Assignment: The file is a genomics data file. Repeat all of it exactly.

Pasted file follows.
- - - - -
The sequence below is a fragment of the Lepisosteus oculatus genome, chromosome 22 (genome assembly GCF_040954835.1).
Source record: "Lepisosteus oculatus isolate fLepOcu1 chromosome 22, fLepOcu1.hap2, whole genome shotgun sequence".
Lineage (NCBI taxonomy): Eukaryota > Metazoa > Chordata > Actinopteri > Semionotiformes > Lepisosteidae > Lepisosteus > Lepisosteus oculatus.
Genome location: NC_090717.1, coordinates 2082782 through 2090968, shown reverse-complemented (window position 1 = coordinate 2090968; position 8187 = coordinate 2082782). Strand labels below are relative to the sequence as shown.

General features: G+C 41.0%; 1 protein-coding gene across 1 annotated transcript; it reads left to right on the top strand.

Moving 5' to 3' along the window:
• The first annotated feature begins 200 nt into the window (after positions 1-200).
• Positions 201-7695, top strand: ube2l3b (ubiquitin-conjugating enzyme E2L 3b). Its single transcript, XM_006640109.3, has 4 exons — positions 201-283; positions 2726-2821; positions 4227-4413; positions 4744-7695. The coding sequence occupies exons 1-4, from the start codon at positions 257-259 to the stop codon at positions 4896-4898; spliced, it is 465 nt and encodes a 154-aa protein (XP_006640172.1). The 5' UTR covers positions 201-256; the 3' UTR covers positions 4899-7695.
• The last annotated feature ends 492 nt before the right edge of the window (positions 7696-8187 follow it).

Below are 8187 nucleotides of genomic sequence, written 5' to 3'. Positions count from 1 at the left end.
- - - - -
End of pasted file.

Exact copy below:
The sequence below is a fragment of the Lepisosteus oculatus genome, chromosome 22 (genome assembly GCF_040954835.1).
Source record: "Lepisosteus oculatus isolate fLepOcu1 chromosome 22, fLepOcu1.hap2, whole genome shotgun sequence".
Lineage (NCBI taxonomy): Eukaryota > Metazoa > Chordata > Actinopteri > Semionotiformes > Lepisosteidae > Lepisosteus > Lepisosteus oculatus.
Genome location: NC_090717.1, coordinates 2082782 through 2090968, shown reverse-complemented (window position 1 = coordinate 2090968; position 8187 = coordinate 2082782). Strand labels below are relative to the sequence as shown.

General features: G+C 41.0%; 1 protein-coding gene across 1 annotated transcript; it reads left to right on the top strand.

Moving 5' to 3' along the window:
• The first annotated feature begins 200 nt into the window (after positions 1-200).
• Positions 201-7695, top strand: ube2l3b (ubiquitin-conjugating enzyme E2L 3b). Its single transcript, XM_006640109.3, has 4 exons — positions 201-283; positions 2726-2821; positions 4227-4413; positions 4744-7695. The coding sequence occupies exons 1-4, from the start codon at positions 257-259 to the stop codon at positions 4896-4898; spliced, it is 465 nt and encodes a 154-aa protein (XP_006640172.1). The 5' UTR covers positions 201-256; the 3' UTR covers positions 4899-7695.
• The last annotated feature ends 492 nt before the right edge of the window (positions 7696-8187 follow it).

Below are 8187 nucleotides of genomic sequence, written 5' to 3'. Positions count from 1 at the left end.